All that in total makes volumes of Ukraine’s transportation services for Russia stable, despite problems, which appear in their relations from time to time.

Graph 1: Volumes of services by Ukrainian pipeline systems for Russia, by years Grapf 1

     Besides, it should be noted, that after the opposition to Mr Kuchma took power, chances for diversification for supplies of energy sources become more real. First of all that concerns work of the Odessa-Brody oil pipeline in the initially planned direction.
     Actually, relative increase of Ukrainian services for Russia, including transportation (other than energy transit), have started since 2000. Therefore share of Russian energy transit by Ukrainian pipeline network in Ukrainian exports of services decreases.

Graph 2: Changes in structure of exports of services sold by Ukraine to Russia Grapf 2

     All that support a suggestion that economic relations between the two countries become now not only more developed, but also more diversified. Mutual respect to sovereignty will only stimulate growth of mutual trade volumes and diversification.
     Finally, specific and increasing role of Turkmenistan in natural gas supplies to Ukraine should be underlined. Surely, now Turkmenistan is obliged to use Russian services, being not always welcomed when supplying its natural gas exports to European direction. With appearance of real alternative to deliver gas to not only Ukraine but also further westward, attitude of Turkmenbashi’s country may change a lot. One of the shortest routs between Turkmenistan and Europe is that via Ukraine and it could heavily change current situation with sources of gas supply to Ukraine and then all its gas transportation system.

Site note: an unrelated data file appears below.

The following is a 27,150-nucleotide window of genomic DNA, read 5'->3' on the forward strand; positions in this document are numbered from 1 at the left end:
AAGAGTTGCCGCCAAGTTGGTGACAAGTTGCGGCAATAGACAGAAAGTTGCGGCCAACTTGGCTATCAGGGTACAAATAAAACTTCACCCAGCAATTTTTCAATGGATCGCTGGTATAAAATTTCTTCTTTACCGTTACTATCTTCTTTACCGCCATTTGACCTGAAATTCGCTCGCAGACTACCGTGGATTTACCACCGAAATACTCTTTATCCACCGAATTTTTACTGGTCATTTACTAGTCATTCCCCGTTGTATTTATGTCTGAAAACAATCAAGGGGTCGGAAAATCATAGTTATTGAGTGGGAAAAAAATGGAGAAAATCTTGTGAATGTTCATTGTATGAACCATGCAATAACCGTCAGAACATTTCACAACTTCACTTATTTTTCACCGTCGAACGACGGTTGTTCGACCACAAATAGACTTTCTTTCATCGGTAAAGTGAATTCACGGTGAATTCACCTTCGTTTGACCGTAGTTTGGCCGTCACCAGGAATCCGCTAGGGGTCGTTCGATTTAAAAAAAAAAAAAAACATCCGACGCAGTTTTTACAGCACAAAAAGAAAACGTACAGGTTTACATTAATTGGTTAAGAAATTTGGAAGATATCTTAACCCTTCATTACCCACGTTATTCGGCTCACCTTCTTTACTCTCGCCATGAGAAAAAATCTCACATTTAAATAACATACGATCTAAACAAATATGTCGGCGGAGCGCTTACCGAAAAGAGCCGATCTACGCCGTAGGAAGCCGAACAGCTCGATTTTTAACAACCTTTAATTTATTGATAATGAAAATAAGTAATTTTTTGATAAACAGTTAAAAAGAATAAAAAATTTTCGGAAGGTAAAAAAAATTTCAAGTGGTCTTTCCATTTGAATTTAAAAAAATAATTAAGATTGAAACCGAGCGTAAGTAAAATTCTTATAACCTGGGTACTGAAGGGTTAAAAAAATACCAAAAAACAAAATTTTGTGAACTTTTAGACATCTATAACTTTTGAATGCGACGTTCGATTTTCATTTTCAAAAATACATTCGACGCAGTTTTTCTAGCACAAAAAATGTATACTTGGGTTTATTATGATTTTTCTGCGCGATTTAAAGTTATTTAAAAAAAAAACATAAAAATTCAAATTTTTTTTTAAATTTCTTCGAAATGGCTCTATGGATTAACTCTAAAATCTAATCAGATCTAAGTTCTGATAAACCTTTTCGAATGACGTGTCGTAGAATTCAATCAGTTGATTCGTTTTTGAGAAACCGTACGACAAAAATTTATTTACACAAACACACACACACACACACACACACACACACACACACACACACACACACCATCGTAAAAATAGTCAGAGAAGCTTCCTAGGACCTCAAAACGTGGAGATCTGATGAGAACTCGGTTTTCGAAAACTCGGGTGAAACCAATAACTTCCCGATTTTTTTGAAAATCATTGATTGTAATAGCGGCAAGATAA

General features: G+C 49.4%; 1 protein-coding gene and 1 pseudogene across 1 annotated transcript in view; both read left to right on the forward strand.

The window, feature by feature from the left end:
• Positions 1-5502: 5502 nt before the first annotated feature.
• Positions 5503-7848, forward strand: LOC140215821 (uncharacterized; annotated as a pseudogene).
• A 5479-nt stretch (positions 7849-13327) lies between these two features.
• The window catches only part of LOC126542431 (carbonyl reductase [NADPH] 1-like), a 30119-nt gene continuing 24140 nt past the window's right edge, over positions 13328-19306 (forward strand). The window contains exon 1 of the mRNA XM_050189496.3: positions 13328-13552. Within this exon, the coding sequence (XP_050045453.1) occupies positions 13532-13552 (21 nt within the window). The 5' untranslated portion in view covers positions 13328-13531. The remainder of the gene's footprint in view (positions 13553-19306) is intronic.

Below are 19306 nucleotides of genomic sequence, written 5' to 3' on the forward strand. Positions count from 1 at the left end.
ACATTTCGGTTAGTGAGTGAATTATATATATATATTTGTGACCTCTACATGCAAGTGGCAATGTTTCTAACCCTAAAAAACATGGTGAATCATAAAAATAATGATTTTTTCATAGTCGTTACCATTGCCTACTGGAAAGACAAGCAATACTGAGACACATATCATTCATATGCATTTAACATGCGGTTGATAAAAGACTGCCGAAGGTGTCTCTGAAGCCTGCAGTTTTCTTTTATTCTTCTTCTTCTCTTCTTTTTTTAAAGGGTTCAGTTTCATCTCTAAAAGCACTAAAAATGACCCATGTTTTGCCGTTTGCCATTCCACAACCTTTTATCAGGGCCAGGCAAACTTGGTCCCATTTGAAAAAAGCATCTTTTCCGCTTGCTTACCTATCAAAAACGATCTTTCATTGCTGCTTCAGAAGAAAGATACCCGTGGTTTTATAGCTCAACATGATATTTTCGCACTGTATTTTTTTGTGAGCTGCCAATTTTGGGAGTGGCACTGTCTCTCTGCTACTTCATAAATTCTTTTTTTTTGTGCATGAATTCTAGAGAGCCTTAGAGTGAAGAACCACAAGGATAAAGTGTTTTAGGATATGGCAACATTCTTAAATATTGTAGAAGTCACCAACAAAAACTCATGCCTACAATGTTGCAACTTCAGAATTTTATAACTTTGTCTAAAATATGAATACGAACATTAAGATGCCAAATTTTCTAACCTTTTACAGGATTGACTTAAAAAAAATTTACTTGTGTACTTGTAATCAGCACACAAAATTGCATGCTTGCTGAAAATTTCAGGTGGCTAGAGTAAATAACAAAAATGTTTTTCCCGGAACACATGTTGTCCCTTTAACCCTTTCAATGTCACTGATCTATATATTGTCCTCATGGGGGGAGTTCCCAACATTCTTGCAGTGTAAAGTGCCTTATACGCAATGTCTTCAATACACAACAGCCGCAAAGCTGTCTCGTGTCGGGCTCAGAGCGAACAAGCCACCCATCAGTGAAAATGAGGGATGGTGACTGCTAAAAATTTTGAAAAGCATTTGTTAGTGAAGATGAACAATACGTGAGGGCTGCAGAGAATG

Issue 2: Russia is the only possible Ukraine’s partner for foreign trade and production cooperation
     This issued is rooted from the soviet era, when all the soviet republics were linked with each other by network of numerous economic and political links. Those were days when it was hardly possible just to imagine that a single republic detached from “common body” can exist independently and survive. However possibility for that was proved with further events. Moreover they also proved that it is not too terrible when a republic is taken away by a kind of “surgical operation” and the Baltic republics are a good example.
     Today, after more a dozen years since that time, needs of everyday life make all former soviet republics to maintain more or less independent economic policy. Many former liaisons do not look as necessary as before, while new ones become more pragmatic and therefore not always indisputable and binding.
     To put it more precisely, new types of economic cooperation appears and they are more beneficial comparing with old soviet-type division of labour. New economic relations do not necessarily mean old ones are forgotten, but economic pragmatism just displaces ideology background. Dynamics of trade between Ukraine and Russia serves as a nice illustration for that.

Graph 3: Russia’s share in Ukraine’s turnover of foreign trade of goods Grapf 3

     As seen from a graph, after a temporary decline in mutual trade, volumes of joint turnover have started growing from 2003. One should note that mutual turnover was mostly influenced not by political appeals, but rather by economic reasons. For example, financial crisis in both countries in late 1998 decreased turnover, vice versa sustainable production growth in both countries from 2002 stimulated turnover growth. That is supported by implication with dynamics of energy commodities import from Russia

Graph 4: Imports of organic fuel commodities from Russia to Ukraine Grapf 4

     Amount of such “blood for economy” started declining after crisis of 1998 (when Ukraine suffered easier than Russia), then after revival of economy and hence demand for fuels, volumes of imports of natural gas, crude oil and oil products to Ukraine started gradually growing.